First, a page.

The Effects of Sweets on Healthy Teeth
- Hard-boiled eggs
- Dark soda, such as cola or root beer
- Dried chicken bones
- Water and sugar solutions
- Water and salt solutions
Below are a handful of experiments designed to demonstrate the potential effects of sweets and other foods on healthy teeth. Children and students can work in small groups to perform the experiments.
Experiment 1 – brown soda and eggs
Fill one container with water and another with a brown soda – cola or root beer. Place a hard-boiled egg into each container. Leave the eggs in the soft drink overnight. Pour out the liquid the next day and examine the eggs. Compare the eggs left in the soda to the egg left in the water. How are the eggs different? Why is it important to brush each night to keep teeth clean and white?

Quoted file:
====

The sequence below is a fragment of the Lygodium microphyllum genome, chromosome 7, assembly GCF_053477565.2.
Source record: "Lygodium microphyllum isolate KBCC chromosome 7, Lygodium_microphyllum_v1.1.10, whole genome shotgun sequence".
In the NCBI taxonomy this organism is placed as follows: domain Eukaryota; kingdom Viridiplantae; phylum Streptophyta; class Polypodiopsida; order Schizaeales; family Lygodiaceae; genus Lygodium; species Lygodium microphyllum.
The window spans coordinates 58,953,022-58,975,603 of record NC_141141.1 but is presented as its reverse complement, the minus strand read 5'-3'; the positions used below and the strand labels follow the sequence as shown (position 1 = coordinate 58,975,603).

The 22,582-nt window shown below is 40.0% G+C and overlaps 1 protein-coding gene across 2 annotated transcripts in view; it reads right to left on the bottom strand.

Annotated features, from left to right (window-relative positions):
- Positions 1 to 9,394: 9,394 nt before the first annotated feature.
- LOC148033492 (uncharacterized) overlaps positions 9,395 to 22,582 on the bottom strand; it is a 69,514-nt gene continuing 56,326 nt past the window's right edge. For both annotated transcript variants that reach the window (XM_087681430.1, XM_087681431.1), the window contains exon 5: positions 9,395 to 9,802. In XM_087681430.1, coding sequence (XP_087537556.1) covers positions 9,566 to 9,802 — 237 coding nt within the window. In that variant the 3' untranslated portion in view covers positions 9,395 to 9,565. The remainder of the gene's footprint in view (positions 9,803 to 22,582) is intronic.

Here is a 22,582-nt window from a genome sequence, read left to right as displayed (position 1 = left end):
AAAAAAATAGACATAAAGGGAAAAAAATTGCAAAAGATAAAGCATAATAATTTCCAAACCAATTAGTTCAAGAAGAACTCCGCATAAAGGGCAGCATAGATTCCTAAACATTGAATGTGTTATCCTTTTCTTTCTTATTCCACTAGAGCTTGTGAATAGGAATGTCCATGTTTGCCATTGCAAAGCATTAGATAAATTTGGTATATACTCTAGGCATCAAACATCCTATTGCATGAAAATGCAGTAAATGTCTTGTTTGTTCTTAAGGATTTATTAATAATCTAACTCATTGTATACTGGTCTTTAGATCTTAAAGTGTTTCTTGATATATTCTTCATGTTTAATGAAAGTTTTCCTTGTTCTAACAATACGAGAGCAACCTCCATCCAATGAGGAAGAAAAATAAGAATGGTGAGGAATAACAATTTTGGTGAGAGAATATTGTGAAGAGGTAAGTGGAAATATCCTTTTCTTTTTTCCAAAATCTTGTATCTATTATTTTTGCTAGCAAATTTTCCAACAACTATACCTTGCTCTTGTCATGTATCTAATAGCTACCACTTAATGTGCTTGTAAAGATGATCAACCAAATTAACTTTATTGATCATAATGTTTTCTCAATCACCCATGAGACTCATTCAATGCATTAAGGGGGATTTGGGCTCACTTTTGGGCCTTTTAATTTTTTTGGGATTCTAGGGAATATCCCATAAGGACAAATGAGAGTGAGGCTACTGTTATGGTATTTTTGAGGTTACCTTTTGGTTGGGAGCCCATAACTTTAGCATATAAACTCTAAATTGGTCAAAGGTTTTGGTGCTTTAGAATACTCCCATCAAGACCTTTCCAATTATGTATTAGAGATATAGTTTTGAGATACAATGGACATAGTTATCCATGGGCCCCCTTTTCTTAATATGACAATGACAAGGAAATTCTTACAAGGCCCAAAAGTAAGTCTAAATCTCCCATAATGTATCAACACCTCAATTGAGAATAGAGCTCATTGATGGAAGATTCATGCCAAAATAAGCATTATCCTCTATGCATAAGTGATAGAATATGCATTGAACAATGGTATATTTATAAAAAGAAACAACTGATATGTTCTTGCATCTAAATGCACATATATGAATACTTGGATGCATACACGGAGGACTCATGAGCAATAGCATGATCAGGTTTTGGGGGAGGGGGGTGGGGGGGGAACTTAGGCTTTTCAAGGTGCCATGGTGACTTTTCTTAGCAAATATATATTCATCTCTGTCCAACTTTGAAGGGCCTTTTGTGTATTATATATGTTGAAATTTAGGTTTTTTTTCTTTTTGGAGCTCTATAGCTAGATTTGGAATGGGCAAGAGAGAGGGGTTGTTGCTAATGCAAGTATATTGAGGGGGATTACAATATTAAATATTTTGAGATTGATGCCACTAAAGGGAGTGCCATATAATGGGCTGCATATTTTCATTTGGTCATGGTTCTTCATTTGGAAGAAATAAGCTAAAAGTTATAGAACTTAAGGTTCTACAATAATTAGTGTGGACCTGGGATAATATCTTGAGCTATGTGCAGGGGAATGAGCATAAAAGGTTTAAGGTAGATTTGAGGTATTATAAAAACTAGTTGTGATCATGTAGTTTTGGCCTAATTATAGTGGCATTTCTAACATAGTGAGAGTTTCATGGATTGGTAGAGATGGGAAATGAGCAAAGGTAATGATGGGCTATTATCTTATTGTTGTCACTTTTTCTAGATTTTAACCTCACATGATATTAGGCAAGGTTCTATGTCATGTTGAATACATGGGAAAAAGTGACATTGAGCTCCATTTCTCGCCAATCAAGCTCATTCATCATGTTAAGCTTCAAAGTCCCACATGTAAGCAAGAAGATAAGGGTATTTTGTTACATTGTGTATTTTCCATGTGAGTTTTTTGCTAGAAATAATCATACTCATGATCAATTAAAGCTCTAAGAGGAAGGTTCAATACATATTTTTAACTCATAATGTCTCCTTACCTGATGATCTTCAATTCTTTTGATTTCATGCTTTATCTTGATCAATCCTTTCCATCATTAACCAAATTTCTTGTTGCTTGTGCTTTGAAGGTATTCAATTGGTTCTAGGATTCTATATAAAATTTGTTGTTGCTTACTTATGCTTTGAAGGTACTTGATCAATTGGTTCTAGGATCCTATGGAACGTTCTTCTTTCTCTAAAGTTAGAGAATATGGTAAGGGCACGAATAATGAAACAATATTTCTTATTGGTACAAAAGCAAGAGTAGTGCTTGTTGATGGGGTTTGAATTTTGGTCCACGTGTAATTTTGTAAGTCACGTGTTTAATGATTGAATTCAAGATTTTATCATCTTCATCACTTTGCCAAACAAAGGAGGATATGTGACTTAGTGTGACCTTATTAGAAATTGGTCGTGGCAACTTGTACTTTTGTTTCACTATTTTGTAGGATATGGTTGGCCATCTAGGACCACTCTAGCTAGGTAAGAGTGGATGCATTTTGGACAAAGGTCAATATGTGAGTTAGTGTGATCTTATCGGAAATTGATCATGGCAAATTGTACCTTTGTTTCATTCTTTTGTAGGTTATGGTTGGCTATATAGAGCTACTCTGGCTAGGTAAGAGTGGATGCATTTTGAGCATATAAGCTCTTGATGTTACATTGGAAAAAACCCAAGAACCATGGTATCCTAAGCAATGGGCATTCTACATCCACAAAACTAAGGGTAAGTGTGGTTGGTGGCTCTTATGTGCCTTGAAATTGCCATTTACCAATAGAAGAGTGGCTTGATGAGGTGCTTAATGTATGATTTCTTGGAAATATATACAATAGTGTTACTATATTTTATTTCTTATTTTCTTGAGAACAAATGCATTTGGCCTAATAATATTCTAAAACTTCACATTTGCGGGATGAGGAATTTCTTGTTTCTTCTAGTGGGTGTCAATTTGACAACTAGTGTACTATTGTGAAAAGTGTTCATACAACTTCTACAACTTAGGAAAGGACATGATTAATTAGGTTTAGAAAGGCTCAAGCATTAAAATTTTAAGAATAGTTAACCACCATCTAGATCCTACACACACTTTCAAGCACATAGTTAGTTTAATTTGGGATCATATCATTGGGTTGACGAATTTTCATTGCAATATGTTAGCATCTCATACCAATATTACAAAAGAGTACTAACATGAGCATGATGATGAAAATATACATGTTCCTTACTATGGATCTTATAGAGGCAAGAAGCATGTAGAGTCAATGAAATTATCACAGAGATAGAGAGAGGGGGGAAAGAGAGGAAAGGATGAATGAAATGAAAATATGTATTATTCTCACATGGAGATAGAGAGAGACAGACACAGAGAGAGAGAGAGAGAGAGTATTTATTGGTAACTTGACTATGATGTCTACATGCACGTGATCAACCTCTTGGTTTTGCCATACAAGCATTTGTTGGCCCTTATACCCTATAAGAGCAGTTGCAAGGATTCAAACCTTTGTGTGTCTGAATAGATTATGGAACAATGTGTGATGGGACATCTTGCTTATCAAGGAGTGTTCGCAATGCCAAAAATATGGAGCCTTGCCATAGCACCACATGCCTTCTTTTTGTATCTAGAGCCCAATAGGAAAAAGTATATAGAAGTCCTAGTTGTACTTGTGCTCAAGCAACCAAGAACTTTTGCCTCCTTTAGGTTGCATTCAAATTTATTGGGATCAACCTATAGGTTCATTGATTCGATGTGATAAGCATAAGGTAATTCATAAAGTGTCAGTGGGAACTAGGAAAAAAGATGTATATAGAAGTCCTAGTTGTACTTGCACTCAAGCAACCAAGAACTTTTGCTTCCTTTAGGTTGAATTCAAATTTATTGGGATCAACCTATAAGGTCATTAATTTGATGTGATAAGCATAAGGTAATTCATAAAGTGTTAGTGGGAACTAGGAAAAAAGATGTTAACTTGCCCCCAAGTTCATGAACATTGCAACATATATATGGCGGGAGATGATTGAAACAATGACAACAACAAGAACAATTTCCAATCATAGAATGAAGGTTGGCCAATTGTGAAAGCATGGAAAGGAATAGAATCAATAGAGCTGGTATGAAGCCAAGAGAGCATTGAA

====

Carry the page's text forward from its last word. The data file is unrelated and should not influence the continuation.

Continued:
Experiment 2 – chicken bones and vinegar
Collect chicken bones and set them aside to dry for a few days. Place one of the bones in a plastic cup; then pour vinegar in the cup to cover the bone. Leave the other bone exposed to the air. Let the bones sit for several days, and then compare the two bones. What has happened? (The bones soaked in vinegar will be noticeably softer. Vinegar is an acid. It has eaten away some of the bones’ calcium.) From this activity, you’ll learn that brushing and flossing teeth removes harmful food particles from teeth. And, food left between teeth eventually turns to a type of acid that can decay teeth.
Experiment 3 – extracted teeth and nail polish
If you’re able to collect extracted teeth from a local dentist, you can adapt Experiment 2 in the following way: Brush nail polish onto half of a tooth and let it dry. Put the teeth in a variety of solutions – including water, water with sugar, a soft drink, water with salt, and vinegar – to see what effects those solutions have on the teeth. Compare the effects and draw conclusions about tooth care.
Note: With any science experiment, an adult should be present for supervision and safety.